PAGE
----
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Astros’ Owner Pins Money Woes on Comcast

HOUSTON (CN) - The new owner of the Houston Astros claims in court that it was "duped" with inflated subscription rates into buying the club and a stake in a regional TV network.

Houston Baseball Partners LLC sued McLane Champions LLC, R. Drayton McLane, Comcast Corp. and NBCUniversal Media LLC in Harris County Court.

The crux of the complaint involves negotiations between the previous team owners, McLane Champions, and Comcast over the TV network McLane formed with the owners of the Houston Rockets in 2003 to license the broadcast rights for Astros and Rockets games.

When the network took on the name Comcast SportsNet Houston in 2010, Comcast also allegedly contracted to market and sell the network to other cable and satellite TV carriers.

During negotiations for the network Comcast and the team owners haggled over the monthly rates Comcast would pay for rights to broadcast the teams' games, in particular the rates for Zone 1, the area around Houston where Astros and Rockets games are available, according to the lawsuit.

Ultimately, Comcast agreed to an "inflated Zone 1 base rate as part of the price of Comcast's purchase of an equity interest in the network, provided that the teams would include a 'most favored nation' ('MFN') clause in the affiliation agreement," the complaint states (parentheses in original).

"Under the MFN clause, if the network entered into any affiliation agreements with other distributors at lower base rates, then Comcast would be entitled to reduce its base rates to equal those lower rates.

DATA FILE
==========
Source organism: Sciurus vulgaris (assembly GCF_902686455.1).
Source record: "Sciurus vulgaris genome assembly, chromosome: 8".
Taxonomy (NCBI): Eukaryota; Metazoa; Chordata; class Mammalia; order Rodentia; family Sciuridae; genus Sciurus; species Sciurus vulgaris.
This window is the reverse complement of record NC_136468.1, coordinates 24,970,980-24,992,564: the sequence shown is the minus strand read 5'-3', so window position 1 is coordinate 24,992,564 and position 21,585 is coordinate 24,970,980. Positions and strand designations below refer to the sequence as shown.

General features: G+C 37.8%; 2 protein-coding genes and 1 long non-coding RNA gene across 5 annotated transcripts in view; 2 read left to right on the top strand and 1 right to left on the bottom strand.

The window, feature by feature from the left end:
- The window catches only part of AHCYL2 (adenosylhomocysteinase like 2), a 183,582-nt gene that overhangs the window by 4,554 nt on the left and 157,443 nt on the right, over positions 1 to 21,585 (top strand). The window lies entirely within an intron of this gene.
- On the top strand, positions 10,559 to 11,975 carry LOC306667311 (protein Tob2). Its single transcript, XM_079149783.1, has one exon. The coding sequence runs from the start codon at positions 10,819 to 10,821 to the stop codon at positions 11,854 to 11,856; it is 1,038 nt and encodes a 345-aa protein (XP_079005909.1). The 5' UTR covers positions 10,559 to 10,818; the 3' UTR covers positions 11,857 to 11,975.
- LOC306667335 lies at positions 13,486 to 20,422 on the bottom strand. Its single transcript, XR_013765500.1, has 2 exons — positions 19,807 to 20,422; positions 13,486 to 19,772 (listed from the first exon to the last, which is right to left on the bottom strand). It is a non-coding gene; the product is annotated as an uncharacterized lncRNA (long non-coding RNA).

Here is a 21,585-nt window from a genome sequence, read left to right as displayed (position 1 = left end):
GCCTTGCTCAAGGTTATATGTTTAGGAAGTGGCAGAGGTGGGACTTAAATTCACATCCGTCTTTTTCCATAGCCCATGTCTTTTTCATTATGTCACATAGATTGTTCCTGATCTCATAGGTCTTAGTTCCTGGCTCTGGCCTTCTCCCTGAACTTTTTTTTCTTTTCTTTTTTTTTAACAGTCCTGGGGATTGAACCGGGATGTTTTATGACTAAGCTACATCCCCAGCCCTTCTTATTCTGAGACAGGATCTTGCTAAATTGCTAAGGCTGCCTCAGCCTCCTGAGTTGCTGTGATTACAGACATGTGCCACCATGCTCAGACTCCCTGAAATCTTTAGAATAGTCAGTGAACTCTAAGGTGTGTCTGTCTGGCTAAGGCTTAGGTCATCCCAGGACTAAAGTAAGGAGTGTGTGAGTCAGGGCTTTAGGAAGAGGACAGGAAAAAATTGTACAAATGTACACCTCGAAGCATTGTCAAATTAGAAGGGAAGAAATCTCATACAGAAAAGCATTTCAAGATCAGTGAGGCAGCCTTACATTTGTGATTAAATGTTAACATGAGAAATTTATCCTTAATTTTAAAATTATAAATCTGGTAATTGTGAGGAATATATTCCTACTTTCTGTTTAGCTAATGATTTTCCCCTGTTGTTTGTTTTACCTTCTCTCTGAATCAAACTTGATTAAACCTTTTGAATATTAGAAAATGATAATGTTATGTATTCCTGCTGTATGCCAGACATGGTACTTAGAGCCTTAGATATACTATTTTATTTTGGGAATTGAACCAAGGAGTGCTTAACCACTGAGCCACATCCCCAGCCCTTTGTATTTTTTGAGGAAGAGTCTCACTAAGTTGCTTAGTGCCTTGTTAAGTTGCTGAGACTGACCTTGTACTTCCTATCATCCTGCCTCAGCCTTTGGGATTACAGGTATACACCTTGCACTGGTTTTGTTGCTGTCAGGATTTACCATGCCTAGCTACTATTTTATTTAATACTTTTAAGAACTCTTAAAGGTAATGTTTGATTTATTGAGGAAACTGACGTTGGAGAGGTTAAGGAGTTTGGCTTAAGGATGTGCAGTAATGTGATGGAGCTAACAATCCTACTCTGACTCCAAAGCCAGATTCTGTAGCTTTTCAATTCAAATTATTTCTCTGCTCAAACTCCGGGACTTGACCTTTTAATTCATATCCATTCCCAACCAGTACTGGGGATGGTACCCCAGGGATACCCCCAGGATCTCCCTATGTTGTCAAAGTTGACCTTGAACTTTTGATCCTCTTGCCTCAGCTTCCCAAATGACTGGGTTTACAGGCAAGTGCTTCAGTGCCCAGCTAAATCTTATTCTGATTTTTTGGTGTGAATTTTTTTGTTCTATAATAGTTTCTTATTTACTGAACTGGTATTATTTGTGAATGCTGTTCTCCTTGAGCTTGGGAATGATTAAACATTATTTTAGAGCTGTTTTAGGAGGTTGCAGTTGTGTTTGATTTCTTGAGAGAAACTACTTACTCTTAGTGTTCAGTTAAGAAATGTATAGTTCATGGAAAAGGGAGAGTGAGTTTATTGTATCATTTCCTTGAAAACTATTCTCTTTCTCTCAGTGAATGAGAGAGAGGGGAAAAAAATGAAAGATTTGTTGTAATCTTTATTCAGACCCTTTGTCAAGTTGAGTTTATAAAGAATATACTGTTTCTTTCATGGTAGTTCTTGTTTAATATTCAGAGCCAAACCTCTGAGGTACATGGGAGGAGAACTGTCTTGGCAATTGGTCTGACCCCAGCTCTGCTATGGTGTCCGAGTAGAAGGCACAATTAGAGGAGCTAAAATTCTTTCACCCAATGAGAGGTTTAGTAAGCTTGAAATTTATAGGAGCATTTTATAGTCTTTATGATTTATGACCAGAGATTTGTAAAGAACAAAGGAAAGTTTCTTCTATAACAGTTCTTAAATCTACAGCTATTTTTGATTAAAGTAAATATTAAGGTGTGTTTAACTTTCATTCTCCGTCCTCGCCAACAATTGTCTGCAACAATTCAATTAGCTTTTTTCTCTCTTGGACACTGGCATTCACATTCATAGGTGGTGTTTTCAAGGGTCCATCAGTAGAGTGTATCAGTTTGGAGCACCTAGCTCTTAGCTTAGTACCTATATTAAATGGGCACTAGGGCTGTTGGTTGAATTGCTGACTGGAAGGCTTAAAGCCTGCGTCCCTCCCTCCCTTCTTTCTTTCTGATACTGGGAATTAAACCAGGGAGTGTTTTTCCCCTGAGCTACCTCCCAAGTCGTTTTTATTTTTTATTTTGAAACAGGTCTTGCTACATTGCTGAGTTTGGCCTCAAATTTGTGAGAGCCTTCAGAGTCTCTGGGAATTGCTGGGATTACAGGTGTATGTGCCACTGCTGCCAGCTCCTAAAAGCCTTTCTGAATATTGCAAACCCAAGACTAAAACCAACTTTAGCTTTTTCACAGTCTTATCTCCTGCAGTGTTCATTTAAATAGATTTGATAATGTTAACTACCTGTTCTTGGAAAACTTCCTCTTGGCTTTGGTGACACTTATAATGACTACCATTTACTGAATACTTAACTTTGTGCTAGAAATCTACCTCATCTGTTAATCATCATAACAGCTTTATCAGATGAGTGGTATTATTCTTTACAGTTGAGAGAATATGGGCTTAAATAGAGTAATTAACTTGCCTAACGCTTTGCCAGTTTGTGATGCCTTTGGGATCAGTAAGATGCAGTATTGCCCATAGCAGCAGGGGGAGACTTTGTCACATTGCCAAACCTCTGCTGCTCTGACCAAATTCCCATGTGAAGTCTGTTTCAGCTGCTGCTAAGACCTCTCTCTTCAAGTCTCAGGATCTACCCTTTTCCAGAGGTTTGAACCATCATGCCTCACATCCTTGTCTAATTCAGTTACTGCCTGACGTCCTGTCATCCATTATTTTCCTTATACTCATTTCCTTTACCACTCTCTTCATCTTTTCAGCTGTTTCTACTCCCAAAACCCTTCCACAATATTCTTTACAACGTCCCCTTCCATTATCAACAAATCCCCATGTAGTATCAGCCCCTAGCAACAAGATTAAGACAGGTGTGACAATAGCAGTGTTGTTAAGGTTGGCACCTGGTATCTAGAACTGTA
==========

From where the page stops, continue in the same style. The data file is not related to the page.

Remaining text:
"Stated more simply, Comcast ensured that it had nothing to lose by telling an eventual purchaser, like plaintiff, that the network could be marketed for a high base rate but then later signing up distributors at lower, market rates."

McLane Champions sold the Astros to Houston Baseball Partners, led by its principal owner Jim Crane, in 2011 for $615 million, according to the complaint.

The sale included McLane's 46 percent stake in Comcast SportsNet Houston.

Since its launch in fall 2012, the network is allegedly seen only by about 40 percent of Houston households as Dish Network, DirecTV, AT&T and Suddenlink do not carry the network, according to the Houston Chronicle.

The network's slow revenue has prevented Houston Baseball Partners from paying the Astros $56.6 million rights fees owed for the 2013 season, the Chronicle reported.

Crane's company calls the situation untenable in its lawsuit, as the revenue from the Astros license to the network was the club's largest income source.

"It was critically important to plaintiff that the network achieve the affiliate revenue projections, among other reasons, so that the network would have sufficient cash flow to pay the Astros' media rights, and so that the Astros would earn revenue from their equity interest in the network," the complaint states.

Crane's company wants punitive damages for fraud, negligent misrepresentation, breach of contract and conspiracy.

It also seeks a declaration that McLane Champions must repay its losses on its purchase of the team and network stake.

Houston Baseball Partners is represented by Richard Drubel with Boies, Schiller & Flexner of Hanover, N.H.

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